Out and about from Fuengirola – Part II: MIJAS PUEBLO

Friday 31 January

We took a local bus a few miles inland to the white village of Mijas Pueblo, from where we followed a walking route in the Sierra (mountain range) de Mijas, one of a network of “signalized hiking trails” according to the map gleaned from the very helpful Tourist Information office in Fuengirola.  On arriving in the town centre, it was not immediately obvious how to find the main road that runs between the town and the mountain, but we followed a street that led upwards and soon spotted the beginning of a trail.  It is true that the routes are well “signalized”, with bands or dots of that track’s colour placed strategically and frequently on signposts or rocks, but they didn’t always seem logical, or necessarily to coincide with the map.  Also, what we hadn’t allowed for was the recent spate of very heavy rain, which had resulted in patches of erosion of the very dry, thin, dusty soil and some landslips of loose rocks and scree.  After struggling across a very steep hillside for a few hundred metres, it was obvious we’d lost the path, and we turned back – to find it almost immediately.  I really don’t know how we managed to go wrong, but thereafter we were careful to look for the yellow dots, and we enjoyed a stretching walk with stunning views and beautiful countryside.  The scent of pine resin was strong in the bright sunshine, and sweetly accompanied by yellow gorse and wild rosemary in full bloom.  The highlight of the day was spotting a herd of wild mountain goats on the opposite side of the valley we were descending, and we stopped to admire their agility for some time.

Postcard from Mijas Pueblo

At the end of the route, just before we rejoined the main road, we skirted a disused quarry, from which a rudimentary road had been laid in concrete.  Unfortunately this was very steep and some loose gravel lay on top, on which Mate’s boots failed to find a purchase, resulting in a rather abrupt sit-down.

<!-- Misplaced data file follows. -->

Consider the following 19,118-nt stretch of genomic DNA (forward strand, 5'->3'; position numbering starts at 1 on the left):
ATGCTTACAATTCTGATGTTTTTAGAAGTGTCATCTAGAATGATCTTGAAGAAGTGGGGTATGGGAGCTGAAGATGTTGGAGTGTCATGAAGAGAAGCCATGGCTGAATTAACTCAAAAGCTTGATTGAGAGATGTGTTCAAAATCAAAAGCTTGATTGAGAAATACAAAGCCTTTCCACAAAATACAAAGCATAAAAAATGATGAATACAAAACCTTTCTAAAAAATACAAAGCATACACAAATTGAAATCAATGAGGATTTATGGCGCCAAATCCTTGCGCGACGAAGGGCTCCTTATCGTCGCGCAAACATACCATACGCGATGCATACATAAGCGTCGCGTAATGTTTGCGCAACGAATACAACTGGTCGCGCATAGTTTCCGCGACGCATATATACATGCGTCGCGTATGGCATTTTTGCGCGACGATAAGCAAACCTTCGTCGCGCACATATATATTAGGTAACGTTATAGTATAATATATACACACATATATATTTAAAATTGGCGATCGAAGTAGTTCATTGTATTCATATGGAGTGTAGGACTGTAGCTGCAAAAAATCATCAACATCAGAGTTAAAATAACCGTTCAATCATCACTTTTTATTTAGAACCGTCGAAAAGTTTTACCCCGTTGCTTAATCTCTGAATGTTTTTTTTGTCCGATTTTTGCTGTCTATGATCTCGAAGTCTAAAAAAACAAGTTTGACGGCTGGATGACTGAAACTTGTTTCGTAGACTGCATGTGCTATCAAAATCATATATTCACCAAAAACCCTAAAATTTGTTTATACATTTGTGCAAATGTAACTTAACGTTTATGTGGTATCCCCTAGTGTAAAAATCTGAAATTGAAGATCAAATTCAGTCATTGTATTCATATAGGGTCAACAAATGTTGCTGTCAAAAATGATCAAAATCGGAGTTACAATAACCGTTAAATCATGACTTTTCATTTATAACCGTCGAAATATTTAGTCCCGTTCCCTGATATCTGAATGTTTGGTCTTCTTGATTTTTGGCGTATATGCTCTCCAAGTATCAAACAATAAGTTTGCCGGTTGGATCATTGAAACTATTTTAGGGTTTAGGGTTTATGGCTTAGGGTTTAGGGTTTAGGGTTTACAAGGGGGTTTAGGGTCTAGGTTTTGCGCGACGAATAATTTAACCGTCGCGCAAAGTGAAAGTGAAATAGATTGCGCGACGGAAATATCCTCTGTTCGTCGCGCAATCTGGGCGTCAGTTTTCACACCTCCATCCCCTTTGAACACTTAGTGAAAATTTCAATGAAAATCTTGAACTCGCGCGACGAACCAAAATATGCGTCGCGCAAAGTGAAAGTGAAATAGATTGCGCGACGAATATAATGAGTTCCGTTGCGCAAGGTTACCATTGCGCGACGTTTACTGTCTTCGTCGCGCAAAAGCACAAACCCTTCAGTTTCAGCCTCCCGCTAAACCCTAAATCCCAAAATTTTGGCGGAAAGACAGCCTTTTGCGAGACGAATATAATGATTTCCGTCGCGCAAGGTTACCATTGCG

Back in the old quarter of the pretty town, we wandered along the Calle Campos, peeping into the tiny Chapel of Our Lady of Remedies, and the Caves of the Old Forge.  These were effectively basements to the houses built above, clinging to the steep hillside, which held a consistent temperature year-round, making them useful stables or storerooms.  On Plaza de la Libertad, at the foot of Calle San Sebastian, it was time to pause for a well-earned beverage and a chance to chat with an interesting fellow British couple at the next table.  Suitably refreshed, we enjoyed a visit to the Folk Museum, which depicts “the old trades and traditions of the village”.  Distinctly quirky in style, this was very interesting nevertheless, especially the testimonies of agricultural workers that had been translated into perfect English.  We had fun trying to work out how the olive press would work; no helpful description we could understand, here, and all for one euro each.  We strolled a little further around the edge of town, pausing briefly to consider the donkey taxi rank: apparently this service came about in the early 1960s when workers and their animals earned more for less effort from a few minutes with tourists than a day in the fields; and then we found our way back to the bus stop via a tempting heladería for a delicious ice cream treat.